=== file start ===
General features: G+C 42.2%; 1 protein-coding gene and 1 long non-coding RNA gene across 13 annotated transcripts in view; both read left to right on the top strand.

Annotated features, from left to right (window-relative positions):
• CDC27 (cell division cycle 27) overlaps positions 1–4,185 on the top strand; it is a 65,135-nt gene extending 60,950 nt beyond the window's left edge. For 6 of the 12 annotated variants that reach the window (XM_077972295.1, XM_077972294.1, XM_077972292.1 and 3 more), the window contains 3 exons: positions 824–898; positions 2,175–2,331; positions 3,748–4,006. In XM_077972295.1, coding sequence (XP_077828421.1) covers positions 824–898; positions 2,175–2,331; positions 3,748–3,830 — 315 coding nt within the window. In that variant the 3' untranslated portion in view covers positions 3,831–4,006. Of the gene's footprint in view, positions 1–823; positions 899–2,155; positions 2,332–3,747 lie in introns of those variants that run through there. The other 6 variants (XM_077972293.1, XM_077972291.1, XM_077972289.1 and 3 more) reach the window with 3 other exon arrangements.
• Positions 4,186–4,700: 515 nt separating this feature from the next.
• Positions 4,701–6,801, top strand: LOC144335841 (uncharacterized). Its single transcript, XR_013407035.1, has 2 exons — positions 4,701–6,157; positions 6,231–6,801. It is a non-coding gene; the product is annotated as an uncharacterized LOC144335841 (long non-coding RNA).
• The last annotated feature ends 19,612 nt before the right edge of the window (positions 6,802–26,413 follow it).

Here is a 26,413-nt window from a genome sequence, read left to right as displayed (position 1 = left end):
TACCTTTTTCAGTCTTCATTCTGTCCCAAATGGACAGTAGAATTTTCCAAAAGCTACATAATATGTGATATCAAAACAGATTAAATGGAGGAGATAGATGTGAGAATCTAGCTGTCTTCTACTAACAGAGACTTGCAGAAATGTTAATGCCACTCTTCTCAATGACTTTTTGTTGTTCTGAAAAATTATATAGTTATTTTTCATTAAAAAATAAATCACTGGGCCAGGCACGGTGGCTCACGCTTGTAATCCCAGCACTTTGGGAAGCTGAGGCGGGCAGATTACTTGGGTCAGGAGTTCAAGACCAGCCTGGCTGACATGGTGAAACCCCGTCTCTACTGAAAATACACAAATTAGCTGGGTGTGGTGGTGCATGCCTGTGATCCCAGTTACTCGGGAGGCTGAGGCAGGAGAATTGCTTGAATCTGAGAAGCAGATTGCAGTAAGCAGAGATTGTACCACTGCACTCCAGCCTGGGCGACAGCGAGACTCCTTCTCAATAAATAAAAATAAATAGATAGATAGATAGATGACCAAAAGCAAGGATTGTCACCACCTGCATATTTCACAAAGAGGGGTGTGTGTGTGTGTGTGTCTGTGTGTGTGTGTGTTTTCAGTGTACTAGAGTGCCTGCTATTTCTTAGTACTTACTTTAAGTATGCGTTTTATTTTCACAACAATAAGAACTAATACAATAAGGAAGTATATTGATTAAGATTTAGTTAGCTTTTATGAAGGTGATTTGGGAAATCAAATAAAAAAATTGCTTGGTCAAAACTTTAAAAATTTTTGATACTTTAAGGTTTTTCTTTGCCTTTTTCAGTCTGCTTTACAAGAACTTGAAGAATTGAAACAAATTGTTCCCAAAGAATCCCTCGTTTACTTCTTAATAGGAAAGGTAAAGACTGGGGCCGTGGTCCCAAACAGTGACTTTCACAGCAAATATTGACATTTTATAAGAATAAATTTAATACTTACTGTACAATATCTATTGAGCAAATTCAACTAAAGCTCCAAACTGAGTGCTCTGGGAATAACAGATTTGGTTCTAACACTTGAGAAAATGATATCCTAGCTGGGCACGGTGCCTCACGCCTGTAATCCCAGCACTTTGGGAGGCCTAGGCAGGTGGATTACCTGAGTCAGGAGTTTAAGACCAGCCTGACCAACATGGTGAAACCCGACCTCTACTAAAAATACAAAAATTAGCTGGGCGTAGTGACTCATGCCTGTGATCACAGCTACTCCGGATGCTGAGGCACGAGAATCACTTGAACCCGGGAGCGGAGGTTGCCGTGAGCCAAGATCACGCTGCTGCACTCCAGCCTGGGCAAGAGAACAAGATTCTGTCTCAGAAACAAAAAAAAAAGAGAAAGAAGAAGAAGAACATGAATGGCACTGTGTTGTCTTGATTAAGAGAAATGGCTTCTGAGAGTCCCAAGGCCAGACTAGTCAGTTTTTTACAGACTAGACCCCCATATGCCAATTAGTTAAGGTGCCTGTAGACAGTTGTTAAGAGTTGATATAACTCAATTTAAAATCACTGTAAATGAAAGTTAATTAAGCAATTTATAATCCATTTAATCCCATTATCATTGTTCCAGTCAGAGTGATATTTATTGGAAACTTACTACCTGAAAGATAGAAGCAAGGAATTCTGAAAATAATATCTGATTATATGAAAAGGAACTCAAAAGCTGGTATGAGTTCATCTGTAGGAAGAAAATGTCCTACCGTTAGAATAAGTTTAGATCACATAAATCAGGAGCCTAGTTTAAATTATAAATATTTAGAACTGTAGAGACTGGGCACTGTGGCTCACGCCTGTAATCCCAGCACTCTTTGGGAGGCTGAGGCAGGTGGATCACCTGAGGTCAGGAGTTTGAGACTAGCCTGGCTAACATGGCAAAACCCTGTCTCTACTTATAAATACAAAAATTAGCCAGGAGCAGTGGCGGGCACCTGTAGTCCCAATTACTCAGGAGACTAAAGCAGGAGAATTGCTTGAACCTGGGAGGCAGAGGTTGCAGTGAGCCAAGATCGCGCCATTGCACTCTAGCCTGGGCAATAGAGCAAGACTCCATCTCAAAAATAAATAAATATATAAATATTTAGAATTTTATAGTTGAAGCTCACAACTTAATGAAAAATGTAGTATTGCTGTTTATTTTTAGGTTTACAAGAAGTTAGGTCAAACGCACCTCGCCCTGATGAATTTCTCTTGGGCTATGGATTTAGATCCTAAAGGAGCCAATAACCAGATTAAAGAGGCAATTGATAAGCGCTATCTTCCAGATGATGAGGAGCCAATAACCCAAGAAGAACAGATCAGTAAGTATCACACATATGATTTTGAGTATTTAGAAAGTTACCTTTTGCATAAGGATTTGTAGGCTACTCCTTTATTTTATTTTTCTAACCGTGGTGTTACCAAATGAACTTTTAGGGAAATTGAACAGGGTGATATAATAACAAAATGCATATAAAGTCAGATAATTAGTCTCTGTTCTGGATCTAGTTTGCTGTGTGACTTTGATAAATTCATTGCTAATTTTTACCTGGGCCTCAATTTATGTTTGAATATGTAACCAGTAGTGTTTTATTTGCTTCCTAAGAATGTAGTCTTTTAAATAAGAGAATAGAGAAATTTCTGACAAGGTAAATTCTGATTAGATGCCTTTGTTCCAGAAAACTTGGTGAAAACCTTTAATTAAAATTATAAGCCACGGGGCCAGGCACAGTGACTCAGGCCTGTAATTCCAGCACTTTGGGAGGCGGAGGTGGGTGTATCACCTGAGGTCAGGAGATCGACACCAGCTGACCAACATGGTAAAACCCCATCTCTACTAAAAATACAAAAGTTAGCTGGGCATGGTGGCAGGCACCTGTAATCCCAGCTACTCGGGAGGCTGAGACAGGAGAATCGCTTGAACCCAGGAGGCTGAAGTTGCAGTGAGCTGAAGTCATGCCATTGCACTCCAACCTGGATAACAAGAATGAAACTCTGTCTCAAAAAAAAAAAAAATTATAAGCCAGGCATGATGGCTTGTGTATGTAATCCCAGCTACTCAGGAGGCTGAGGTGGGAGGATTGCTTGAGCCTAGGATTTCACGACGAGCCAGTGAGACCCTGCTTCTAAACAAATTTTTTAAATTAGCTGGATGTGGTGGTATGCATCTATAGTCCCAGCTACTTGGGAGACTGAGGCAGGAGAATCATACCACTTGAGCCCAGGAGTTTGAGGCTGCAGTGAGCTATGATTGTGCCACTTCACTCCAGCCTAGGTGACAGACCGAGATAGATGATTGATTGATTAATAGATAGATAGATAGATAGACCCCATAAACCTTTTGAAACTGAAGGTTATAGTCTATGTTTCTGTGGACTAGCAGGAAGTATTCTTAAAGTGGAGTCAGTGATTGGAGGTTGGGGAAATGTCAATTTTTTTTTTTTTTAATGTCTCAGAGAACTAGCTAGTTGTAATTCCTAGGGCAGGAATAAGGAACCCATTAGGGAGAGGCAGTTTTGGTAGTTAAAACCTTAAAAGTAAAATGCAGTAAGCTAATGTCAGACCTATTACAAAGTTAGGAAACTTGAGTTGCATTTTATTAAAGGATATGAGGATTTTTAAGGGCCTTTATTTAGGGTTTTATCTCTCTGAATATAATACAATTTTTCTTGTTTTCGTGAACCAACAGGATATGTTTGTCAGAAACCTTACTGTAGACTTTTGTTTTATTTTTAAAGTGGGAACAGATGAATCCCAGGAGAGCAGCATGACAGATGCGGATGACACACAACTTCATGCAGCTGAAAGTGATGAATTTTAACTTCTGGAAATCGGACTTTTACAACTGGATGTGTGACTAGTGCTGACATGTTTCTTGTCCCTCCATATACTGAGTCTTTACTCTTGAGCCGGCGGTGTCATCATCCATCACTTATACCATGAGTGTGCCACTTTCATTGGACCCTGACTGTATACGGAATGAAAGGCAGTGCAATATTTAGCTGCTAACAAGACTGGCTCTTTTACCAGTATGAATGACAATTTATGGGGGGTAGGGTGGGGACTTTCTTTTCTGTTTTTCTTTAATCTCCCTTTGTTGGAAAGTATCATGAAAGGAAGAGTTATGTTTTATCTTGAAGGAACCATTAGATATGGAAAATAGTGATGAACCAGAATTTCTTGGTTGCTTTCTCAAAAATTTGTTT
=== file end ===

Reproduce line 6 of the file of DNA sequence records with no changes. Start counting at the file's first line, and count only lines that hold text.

• The last annotated feature ends 19,612 nt before the right edge of the window (positions 6,802–26,413 follow it).